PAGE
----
Joseph Scialabba is a single father from the Chicago area who unexpectedly lost the mother of his child to drug addiction. This blog post chronicles his experience with raising a female child alone in the 21st century.
The days have arrived for some of you parents, for the rest they are coming in short order, its back to school time, or as some parents call it, New Years in August... ok I made that up. Mine starts Kindergarten tomorrow, and I think it’s pretty safe to say that I'm far more nervous about it then she is. Between worrying about her enjoying her first day, and the intangibles like school violence and bullying my stomach has been in knots for about week now.
School really is a giant chunk of your kid’s life and, if it doesn't go well, especially at first, it can have lifelong consequences.
I hated school from a young age. I was bullied because I excelled in class, didn't get to rock a Starter Jacket, or the brand name Nikes, and didn't possess the world’s best social skills.
Being a parent now, I get it, because my folks had four kids to raise and those things weren't in the cards for us all the time. They made sure the bills were paid; we had food to eat, and had the pleasure of doing fun things like family vacations, so that money had to come from somewhere.
The point is, how your child assimilates in school, even when young, can have lifelong consequences. My experiences in grade school and high school directly affected me to the point where I decided to forgo finishing college and headed to the work force. I still get social anxiety sometimes, and for someone that earned a living organizing events for thousands of people, that still makes me laugh a bit.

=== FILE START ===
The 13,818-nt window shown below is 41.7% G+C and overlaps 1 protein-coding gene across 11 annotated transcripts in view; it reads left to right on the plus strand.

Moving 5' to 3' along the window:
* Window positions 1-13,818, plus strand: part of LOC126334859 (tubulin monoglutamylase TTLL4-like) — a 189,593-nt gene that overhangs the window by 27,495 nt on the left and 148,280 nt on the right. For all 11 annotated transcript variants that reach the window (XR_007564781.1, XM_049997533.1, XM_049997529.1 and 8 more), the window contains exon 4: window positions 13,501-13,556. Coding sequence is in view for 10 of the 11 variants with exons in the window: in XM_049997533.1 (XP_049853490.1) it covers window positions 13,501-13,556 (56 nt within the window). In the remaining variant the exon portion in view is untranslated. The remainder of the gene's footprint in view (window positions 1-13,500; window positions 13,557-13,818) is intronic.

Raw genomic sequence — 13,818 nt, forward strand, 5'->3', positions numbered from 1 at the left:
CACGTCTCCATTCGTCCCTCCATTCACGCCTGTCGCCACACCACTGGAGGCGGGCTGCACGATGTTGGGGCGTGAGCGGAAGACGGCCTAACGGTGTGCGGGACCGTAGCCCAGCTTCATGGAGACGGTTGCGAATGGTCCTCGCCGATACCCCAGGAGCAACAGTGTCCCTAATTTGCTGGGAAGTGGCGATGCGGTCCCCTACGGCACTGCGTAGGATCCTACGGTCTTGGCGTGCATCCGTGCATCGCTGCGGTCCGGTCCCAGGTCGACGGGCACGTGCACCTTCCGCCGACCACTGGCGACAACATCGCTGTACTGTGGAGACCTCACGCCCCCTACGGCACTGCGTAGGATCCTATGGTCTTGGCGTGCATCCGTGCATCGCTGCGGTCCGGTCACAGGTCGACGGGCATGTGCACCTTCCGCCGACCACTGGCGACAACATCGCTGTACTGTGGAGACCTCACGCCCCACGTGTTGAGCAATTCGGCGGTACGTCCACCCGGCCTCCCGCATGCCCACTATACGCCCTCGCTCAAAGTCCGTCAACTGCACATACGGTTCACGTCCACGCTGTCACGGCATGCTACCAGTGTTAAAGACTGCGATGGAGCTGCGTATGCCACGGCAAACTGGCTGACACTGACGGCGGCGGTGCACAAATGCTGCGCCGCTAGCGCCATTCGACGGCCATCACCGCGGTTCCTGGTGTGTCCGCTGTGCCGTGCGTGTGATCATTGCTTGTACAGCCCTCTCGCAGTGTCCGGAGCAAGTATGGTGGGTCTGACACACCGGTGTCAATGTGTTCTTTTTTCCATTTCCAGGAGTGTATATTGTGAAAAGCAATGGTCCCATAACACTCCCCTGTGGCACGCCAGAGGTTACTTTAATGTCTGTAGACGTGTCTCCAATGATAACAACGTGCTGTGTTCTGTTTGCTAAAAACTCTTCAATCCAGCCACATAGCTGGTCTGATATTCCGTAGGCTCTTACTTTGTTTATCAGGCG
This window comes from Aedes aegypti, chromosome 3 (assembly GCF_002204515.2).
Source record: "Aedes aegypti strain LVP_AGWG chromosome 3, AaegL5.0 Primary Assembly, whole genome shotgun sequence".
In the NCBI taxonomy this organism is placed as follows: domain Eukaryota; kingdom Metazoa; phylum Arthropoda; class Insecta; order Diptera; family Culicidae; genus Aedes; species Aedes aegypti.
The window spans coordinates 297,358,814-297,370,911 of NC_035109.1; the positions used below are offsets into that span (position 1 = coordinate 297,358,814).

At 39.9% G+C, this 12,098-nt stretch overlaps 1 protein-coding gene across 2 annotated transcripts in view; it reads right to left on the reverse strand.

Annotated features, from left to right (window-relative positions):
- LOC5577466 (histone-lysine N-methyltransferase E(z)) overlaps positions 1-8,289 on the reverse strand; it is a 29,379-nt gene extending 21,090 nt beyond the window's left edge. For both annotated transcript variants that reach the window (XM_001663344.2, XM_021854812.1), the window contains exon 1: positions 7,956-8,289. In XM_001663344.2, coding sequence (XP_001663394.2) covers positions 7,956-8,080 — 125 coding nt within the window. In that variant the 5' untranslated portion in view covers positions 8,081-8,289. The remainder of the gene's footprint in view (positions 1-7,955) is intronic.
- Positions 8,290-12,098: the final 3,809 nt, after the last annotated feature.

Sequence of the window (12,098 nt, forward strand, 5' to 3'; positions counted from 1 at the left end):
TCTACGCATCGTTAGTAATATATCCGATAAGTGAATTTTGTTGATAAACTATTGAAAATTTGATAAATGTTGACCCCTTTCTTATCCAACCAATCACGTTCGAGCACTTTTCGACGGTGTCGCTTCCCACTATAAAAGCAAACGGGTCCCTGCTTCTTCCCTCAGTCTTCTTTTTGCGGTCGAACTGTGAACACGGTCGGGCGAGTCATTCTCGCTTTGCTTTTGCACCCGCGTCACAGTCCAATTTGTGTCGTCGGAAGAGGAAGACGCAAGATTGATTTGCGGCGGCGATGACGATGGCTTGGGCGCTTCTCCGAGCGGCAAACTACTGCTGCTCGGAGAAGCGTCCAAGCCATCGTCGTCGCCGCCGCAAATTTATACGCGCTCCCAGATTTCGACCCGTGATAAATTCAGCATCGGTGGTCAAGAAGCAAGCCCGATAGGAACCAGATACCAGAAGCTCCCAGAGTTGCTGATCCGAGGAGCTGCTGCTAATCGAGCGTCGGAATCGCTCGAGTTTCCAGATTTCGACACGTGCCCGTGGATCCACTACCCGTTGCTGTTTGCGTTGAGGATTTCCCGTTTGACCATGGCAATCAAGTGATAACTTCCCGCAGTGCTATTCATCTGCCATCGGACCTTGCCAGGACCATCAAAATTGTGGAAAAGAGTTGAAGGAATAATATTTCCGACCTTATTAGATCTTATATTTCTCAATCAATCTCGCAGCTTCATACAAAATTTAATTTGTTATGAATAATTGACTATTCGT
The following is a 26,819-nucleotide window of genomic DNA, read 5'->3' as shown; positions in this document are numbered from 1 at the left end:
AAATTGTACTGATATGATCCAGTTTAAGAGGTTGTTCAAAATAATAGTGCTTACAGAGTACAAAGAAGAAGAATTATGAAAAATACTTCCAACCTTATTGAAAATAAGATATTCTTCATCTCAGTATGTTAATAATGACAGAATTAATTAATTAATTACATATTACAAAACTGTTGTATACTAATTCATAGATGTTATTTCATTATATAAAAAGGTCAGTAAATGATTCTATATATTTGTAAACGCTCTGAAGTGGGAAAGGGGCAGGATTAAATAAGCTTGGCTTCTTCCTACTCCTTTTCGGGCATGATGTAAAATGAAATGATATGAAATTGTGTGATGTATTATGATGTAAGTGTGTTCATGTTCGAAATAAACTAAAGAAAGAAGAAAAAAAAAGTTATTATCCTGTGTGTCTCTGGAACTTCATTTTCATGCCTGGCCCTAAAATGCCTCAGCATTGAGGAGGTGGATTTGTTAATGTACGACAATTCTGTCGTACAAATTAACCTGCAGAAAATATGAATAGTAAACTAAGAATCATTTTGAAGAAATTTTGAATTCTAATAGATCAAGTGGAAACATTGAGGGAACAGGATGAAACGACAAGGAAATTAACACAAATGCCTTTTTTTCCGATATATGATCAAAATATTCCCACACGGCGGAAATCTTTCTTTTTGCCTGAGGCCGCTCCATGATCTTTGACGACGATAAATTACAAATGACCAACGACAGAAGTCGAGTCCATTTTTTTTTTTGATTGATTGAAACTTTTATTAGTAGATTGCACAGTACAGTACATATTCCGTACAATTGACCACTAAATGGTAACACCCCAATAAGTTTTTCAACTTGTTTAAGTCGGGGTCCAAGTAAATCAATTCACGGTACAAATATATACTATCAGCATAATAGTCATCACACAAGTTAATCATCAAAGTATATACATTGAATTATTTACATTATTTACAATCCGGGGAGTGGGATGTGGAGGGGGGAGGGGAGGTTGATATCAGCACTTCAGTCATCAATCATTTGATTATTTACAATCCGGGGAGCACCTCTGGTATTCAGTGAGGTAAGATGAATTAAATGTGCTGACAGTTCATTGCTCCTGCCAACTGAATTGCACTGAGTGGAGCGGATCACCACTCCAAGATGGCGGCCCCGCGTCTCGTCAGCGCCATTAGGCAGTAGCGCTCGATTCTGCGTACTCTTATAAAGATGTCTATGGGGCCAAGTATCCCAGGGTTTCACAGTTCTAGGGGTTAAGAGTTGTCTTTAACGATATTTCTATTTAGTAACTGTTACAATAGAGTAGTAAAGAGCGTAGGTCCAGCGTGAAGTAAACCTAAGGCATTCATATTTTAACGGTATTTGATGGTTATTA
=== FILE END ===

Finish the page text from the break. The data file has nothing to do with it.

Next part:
Teach your kids how to deal with bullying if it’s being done to them, and if they are the bully themselves, ask them why they’re doing it.
Bullying has direct correlations to school violence, which wasn't something we had to deal with in my school days, save for the occasional fist fight. We didn't have to worry about some kid who was rejected from social circles wandering into school with a loaded gun and taking out his anger on people.
I found myself during her open house a few weeks ago, primarily asking security related questions. What’s their safety policy? Do the doors in the school have an auto-lock feature? What’s their emergency protocol? It’s something that I assume will make me uneasy until she finishes college, at which point I'll find new things to worry that relate to her safety.
Tell your kids it’s ok to be different. School should be an environment that is welcoming and inclusive. This is crucial to a child’s development. It warms my heart that mine is always willing to go up to other children in class and ask them to be friends, or to play, regardless of color, creed, religious denomination, or all the other criteria we adults use to divide and separate ourselves into the different bins of life. We really can learn a lot from our kids because most of our poor adult behaviors are learned. When you witness innocence at work it can be rather enlightening (assuming you're paying attention).
Take the time to work with your kids, read with them, & work with them. I know that's a lot sometimes after a 12 hour shift or brain damage from dealing with unruly customers all day, but it will pay them dividends for the rest of their life. Ask your kids how their day is; make sure they are enjoying their learning experience and, if not, find out how to help. Their experiences in school will affect the rest of their lives as well as yours.
For you non parents, this is just the week before September.
But for all you parents out there, Happy New Year!
DALGETY BAY, SCOTLAND - AUGUST 15: A school sign in Fife on the day pupils return after the school holidays there and across much of Scotland, amidst a controversy about national standardised testing of Primary One children, on August 15, 2018 in Dalgety Bay, Scotland. A campaign is being launched against the Scottish Government policy of standardised testing of all Primary One pupils throughout Scotland as the policy continues to attract strong criticism from opposition parties, the largest teaching union, charities, and many teachers and parents. (Photo by Ken Jack - Corbis/Corbis via Getty Images)